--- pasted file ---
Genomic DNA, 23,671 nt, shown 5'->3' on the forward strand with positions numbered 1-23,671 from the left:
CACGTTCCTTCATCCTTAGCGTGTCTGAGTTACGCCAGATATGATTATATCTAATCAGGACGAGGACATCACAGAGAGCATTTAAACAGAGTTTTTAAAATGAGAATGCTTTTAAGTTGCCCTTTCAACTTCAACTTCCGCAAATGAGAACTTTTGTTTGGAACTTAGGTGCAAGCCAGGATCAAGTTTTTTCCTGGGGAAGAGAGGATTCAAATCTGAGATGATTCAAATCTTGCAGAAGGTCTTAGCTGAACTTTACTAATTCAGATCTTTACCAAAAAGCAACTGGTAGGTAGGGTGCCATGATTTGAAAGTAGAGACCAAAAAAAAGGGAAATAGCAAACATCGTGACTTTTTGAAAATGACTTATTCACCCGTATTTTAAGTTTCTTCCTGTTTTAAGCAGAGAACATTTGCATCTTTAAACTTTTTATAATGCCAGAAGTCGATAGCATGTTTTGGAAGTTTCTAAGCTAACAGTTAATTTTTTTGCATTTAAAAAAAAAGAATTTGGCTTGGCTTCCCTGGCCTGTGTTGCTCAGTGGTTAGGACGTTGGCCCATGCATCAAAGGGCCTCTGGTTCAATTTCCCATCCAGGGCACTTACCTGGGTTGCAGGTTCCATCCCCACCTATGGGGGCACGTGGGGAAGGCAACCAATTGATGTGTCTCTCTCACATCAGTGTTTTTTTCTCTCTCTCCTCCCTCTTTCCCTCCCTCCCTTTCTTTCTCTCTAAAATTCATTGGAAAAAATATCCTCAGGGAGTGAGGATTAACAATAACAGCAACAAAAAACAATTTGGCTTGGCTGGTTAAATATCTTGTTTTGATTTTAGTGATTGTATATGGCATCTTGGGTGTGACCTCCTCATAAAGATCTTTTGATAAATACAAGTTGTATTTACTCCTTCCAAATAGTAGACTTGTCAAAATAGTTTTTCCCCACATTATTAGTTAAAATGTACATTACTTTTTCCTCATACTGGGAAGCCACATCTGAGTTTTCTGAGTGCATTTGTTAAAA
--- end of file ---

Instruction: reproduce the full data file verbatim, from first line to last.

Genomic DNA, 23,671 nt, shown 5'->3' on the forward strand with positions numbered 1-23,671 from the left:
CACGTTCCTTCATCCTTAGCGTGTCTGAGTTACGCCAGATATGATTATATCTAATCAGGACGAGGACATCACAGAGAGCATTTAAACAGAGTTTTTAAAATGAGAATGCTTTTAAGTTGCCCTTTCAACTTCAACTTCCGCAAATGAGAACTTTTGTTTGGAACTTAGGTGCAAGCCAGGATCAAGTTTTTTCCTGGGGAAGAGAGGATTCAAATCTGAGATGATTCAAATCTTGCAGAAGGTCTTAGCTGAACTTTACTAATTCAGATCTTTACCAAAAAGCAACTGGTAGGTAGGGTGCCATGATTTGAAAGTAGAGACCAAAAAAAAGGGAAATAGCAAACATCGTGACTTTTTGAAAATGACTTATTCACCCGTATTTTAAGTTTCTTCCTGTTTTAAGCAGAGAACATTTGCATCTTTAAACTTTTTATAATGCCAGAAGTCGATAGCATGTTTTGGAAGTTTCTAAGCTAACAGTTAATTTTTTTGCATTTAAAAAAAAAGAATTTGGCTTGGCTTCCCTGGCCTGTGTTGCTCAGTGGTTAGGACGTTGGCCCATGCATCAAAGGGCCTCTGGTTCAATTTCCCATCCAGGGCACTTACCTGGGTTGCAGGTTCCATCCCCACCTATGGGGGCACGTGGGGAAGGCAACCAATTGATGTGTCTCTCTCACATCAGTGTTTTTTTCTCTCTCTCCTCCCTCTTTCCCTCCCTCCCTTTCTTTCTCTCTAAAATTCATTGGAAAAAATATCCTCAGGGAGTGAGGATTAACAATAACAGCAACAAAAAACAATTTGGCTTGGCTGGTTAAATATCTTGTTTTGATTTTAGTGATTGTATATGGCATCTTGGGTGTGACCTCCTCATAAAGATCTTTTGATAAATACAAGTTGTATTTACTCCTTCCAAATAGTAGACTTGTCAAAATAGTTTTTCCCCACATTATTAGTTAAAATGTACATTACTTTTTCCTCATACTGGGAAGCCACATCTGAGTTTTCTGAGTGCATTTGTTAAAA